The reviews are in. The changes to Microsoft Windows 8 are a success at first glance. But will it help
In a nutshell -- and at the heart of the changes -- the Start button is returning to the user interface on the lower-left corner of the screen. When you left-click that icon it pulls up the Start screen, though, rather than the pop-menu Windows used in previous versions. A right-click calls up a menu including the Task Manager, Control Panel, search and other tools.
Other changes include the ability to boot into the desktop interface, saving a few clicks. There are also new personalization features, a new search paradigm and Xbox Music has been redesigned with what Microsoft hopes users will find to be an easier-to-use interface.
For analysis on the potential impact of the upgraded Windows 8, we turned to Charles King, principal analyst at Pund-IT. He told us Windows 8.1 seems to answer most of the issues and concerns in the marketplace, particularly among enterprise customers.
"The initial launch of Windows 8 obviously has to be considered one of the more colossal screw ups in the company's history," King quipped, "but I do think they've done a pretty good job in redressing that."
Will it help drive more sales? That depends. King said it's critical for Redmond to get buy-in from enterprise customers.
"Going back to Start menu and making the tile interface an option on the task bar is probably what the company should have done in the first place," King said. "It makes the Windows 8 environment much friendlier for businesses and a lot less disruptive than the original version."
Waiting for Haswell
Windows 8 may get an additional boost later this year. That's because although the operating system works well on Ivy Bridge-processor PCs, laptops and tablets, most analysts agree that the next-generation Haswell-processor systems that come out this fall will make it shine.
"The overall performance and new features on those systems and the commonality of the touch interface will be so powerful -- and frankly kind of cool for many users -- that whatever questions they may have had about Windows 8 will fade into the background," King said. "Windows 8 on a Haswell system will be a pretty seamless experience."
As King sees it, part of problem with Windows 8 at its initial launch was the fact that it was designed for touch. Most systems didn't have touch, and trying to navigate the interface with a mouse was awkward. All things considered, he said he expects sales of Windows 8.1 to stabilize and probably improve over time.
Posted: 2013-10-16 @ 5:45am PT
Sell Windows 9 to customers who want touch screens and New Microsoft CEO needs to offer Windows for Seniors.... Seniors and older adults don't want touch screens. they are for young people and next generation humans...... Young people want touch......Not moms and dads. When Windows 9 arrives, you can offer O.S. with full start menu for Older generation.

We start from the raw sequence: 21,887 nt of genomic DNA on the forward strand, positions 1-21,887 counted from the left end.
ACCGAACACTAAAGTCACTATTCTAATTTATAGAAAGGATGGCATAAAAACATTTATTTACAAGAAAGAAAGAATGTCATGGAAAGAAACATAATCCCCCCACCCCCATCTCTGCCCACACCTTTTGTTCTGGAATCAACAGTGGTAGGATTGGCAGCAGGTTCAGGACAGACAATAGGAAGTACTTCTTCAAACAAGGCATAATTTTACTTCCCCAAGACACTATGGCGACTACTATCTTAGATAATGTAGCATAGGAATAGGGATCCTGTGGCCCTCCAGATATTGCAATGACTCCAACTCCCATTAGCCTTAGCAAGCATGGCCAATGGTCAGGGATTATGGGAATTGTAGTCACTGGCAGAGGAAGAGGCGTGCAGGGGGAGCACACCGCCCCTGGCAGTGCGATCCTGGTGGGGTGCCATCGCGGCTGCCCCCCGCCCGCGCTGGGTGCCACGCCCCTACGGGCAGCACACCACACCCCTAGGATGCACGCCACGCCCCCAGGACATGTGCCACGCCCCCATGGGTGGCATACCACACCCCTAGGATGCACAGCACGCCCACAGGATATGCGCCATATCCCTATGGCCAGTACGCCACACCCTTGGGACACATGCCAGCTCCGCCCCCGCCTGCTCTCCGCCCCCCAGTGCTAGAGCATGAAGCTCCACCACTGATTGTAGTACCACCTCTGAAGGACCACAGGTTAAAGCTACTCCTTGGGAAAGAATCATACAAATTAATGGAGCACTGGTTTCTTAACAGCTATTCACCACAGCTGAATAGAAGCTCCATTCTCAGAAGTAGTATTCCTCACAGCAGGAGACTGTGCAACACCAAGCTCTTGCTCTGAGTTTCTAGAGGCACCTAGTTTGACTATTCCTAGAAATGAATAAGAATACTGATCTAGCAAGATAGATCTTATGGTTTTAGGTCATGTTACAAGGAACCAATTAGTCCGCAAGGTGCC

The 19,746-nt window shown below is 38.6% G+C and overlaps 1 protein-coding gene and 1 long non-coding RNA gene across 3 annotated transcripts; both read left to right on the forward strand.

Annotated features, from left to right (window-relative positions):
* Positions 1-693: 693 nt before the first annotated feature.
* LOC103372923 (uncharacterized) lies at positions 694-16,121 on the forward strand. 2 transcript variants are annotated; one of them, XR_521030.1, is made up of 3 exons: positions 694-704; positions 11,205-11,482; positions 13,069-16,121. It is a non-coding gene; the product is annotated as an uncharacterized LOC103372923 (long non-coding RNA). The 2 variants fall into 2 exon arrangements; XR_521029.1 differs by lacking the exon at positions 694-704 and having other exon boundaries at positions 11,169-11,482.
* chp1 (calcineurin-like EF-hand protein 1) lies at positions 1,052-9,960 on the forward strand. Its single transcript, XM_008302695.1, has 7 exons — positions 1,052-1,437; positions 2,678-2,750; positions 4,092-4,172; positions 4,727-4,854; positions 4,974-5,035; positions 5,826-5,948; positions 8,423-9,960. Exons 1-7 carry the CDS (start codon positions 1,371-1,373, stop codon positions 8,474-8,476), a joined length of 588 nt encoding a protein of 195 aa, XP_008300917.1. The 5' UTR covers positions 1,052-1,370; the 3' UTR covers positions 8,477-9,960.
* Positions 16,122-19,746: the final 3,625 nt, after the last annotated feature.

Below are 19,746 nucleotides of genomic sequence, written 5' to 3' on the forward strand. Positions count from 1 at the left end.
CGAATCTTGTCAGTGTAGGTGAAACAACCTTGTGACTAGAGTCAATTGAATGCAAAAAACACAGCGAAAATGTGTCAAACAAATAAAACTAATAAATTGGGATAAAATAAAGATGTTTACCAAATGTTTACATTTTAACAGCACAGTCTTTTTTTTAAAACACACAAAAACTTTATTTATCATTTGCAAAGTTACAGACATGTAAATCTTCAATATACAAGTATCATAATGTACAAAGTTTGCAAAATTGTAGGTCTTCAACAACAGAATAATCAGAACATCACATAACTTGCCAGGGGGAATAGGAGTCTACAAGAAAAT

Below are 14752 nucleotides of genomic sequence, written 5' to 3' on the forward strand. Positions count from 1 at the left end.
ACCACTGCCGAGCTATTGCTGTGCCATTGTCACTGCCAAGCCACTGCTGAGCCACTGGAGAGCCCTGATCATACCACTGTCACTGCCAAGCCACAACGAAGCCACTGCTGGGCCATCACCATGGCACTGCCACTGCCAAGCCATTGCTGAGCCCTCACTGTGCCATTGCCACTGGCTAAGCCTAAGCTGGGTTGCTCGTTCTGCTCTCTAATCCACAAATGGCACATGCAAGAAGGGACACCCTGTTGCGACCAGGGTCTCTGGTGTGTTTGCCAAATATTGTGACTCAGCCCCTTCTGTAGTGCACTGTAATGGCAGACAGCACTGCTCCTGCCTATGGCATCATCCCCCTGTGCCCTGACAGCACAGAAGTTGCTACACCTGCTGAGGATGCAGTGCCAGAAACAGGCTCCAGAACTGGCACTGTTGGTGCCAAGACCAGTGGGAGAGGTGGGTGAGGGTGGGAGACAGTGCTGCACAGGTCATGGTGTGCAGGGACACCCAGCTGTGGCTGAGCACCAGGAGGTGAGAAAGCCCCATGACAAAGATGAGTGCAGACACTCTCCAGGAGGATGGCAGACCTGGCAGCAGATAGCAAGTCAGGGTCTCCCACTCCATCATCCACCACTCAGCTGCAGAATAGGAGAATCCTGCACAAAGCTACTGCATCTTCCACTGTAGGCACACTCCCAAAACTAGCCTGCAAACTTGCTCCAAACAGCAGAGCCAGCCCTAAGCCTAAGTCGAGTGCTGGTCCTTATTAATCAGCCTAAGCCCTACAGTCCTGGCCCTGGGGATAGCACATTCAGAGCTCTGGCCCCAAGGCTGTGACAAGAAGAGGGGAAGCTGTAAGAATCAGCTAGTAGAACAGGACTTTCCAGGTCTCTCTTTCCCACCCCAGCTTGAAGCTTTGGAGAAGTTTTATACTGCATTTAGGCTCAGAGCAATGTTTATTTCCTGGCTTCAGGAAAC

Posted: 2013-07-02 @ 7:02pm PT
Colossal Screw-Up is an understatement. There should have been a specific Windows 8 "Tablet Edition" with the preschool touchscreen GUI, and more importantly a traditional enterprise desktop version. IT professionals, business users and desktop owners are all complaining: don't turn my professional workstation into a Windows phone! 8.1 isn't going to fix anything. Do yourself a favor, skip Windows 8.anything and pray Microsoft executives get their heads out of their @$$es.
Posted: 2013-07-01 @ 1:37pm PT
King is wrong; his analysis is deeply flawed. Tablets and desktops are two **completely** different usage scenarios. On a tablet, it is natural and efficient to use a tablet interface; on a desktop, it is clumsy and inefficient, esp. if the computer is not touch-enabled. But even if it is touch-enabled, who the hell wants to constantly lift his arm to touch the desktop screen (and soil the screen at the same time)?? Who wants to run Metro apps in full screen or near full screen, esp. on a 27-inch, high-resolution monitor? King is making no sense whatsoever. It bears repeating: tablets and desktops are two completely different usage scenarios.
Posted: 2013-06-28 @ 8:55am PT
The only reason Microsoft sells so many licenses of a new OS, is they force OEM's to sell computer with the new operating system. This is not the free market.
Posted: 2013-06-28 @ 8:51am PT
When Intel started making the Core 2 Duo processor they made them so well that most people may not see a real need to upgrade a computer unless it really gets old or starts breaking down. Computers just work so well that there is no reason to replace them as often unless they are really being overused.
Posted: 2013-06-27 @ 9:49pm PT
Sometimes I feel like I am beating my head against a brick wall.
Everybody, like the writer, keeps on thinking the stilt in sales is related to the OS... ITS NOT!!!
Its a complete shift in the way of thinking, which requires a hardware refresh, and it is coupled with a MASSIVE shift away from traditional desktops (and even laptops) and onto more portable and mobile devices....
As such, the uptake will ALWAYS be much slower, regardless of how good the OS is, or what it can do.
C'mon guys! Get with the program!! Its not like you just wander down to the local store, grab a copy, install it and hey presto everything works! Yet you expect sales to remain constantly high in the face of such a change????
Seriously. Open your eyes!